More agar ideas

I’ve written about agar-agar as a ‘miracle’ ingredient to me, and here are a couple more ideas for what you can do.

Agar idea #1: Tomato juice, corn & miso

(^_^)…. check out this inspired tomato juice & corn agar-agar from French Bento! Here’s a translation of the instructions:

1) Put 1 litre of bottle tomato juice in a pot.
2) Mix into the cold juice: agar-agar, herbs according to your taste, garlic etc.
3) Leave to boil for one to two minutes.
4) Take the pot off the stove, and if you wish, mix in one tablespoon of very-diluted miso (which adds protein).
5) Pour into containers, into which you have earlier put the corn kernels.
6) Refrigerate.

However, if you are intolerant to salicylates and glutamates, don’t forget that tomato products are high on both these counts. Read more about salicylate sensitivity here.

Agar idea #2: Mugicha (roasted barley tea)

agar mugicha

Using mugicha tea bags from Daiso, I made the infusion much stronger than if one were drinking it by using two bags instead of one. I’ve found that tastes become much lighter when in cold, agar form and I wanted to make sure the agar jellies had a noticeable mugicha taste.

I then divided the mugicha into two 500ml batches and added a tablespoon of sugar to one. I then put in the agar-agar powder and made it up according to the packet instructions.

agar moulds

To distinguish between the two types, I put the sugared ones into konnyaku jelly moulds (above, clear plastic), and the sugarless ones into a ‘sherbert tray’ (below, opaque white plastic) with smaller shapes. (The konnyaku moulds were bought at a local wet market years ago during the height of the konnyaku craze; the sherbert tray is from Daiso – I hope it can handle hot liquids :P.)

Verdict: very delicious! I knew the no-sugar ones would seem rather tasteless but now I find that I enjoy them more because you can focus on the delicate, coffee-like roasted barley taste.

The sugared version was pronounced ‘not sweet enough’ by my family, but after eating the no-sugar ones, the sweetened ones elicited the kind of hollow feeling which the taste of refined sugar sometimes gives me. I don’t know how to explain this; I guess my tastebuds have changed after five years on minimal sugar, and there are some foods which the diehard sweet-tooth in me still loves to eat mind-blowingly sweet but there are other foods which don’t strike me as being enhanced by sugary-sweetness.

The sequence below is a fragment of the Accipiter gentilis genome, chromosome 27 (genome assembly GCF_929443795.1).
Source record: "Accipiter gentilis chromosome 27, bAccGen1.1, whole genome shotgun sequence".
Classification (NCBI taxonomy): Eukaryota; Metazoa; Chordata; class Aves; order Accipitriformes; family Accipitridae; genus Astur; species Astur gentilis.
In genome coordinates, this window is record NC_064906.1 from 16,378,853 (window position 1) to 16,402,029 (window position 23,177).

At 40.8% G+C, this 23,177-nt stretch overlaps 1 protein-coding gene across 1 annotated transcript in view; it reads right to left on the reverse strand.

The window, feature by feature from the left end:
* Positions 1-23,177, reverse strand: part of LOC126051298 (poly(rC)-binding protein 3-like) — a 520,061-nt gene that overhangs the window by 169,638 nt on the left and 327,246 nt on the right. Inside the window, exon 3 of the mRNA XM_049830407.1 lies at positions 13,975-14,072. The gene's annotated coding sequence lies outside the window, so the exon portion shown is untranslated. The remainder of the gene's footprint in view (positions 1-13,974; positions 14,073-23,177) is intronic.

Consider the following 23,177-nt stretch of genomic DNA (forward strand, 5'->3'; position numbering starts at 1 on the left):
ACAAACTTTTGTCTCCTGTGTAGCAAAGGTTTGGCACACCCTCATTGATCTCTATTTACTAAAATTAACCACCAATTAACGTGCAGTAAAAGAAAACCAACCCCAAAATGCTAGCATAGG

One idea for the no-sugar version is to make them into very small shapes (or chop up a larger block) and serve it in a light syrup, rather like chin chow/grass jelly drink.


7 Responses

  1. […] Rice bento: miso fish & pumpkin Posted on December 21, 2007 by niceties …. Side dishes Stir-fry of sprouted soya beans, carrot and garlic, seasoned with salt. Slice of pineapple & mugicha agar-agar. […]

  2. Hi, I stumbled accross your blog looking for those exact konnyaku jelly moulds. I’m in Australia though, do you know anywhere online where I can get them?


  3. Hi Jess,
    Have you tried a specialist baking store? The ones in Singapore sell the clear type shown in my photo for about S$0.50. Good luck with your konnyaku jellies :).

  4. Hi niceties,
    These jellies look really good! I just posted about my experiment making a cucumber and carrot jell. I found your blog while researching for my post so i hope you don’t mind that I linked to you.

  5. Hi Tess,
    Love your idea for cucumber and carrot agar! Thanks for linking to my blog.

    I’ve not tried layered jellies as I suspect that I’ll have the same problem as you with the layers separating. I’ll need to ask one of my kitchen-smart aunties or read up more on traditional Southeast Asian multi-coloured/multi-layered agars to get tips on how to deal with preventing the layers from separating.

  6. Hello, I have been looking online for the model of the konnyaku mold in your picture but I haven’t been able to find any stores that sell it. May I buy one from you? I live in the US. (the one with the fan, flowers, leaves and spirals)

    • Dear konnyakufan,

      Very sorry, I’m too busy to help you — perhaps one of the other Singapore readers here would be keen to sell you a jelly mould…?

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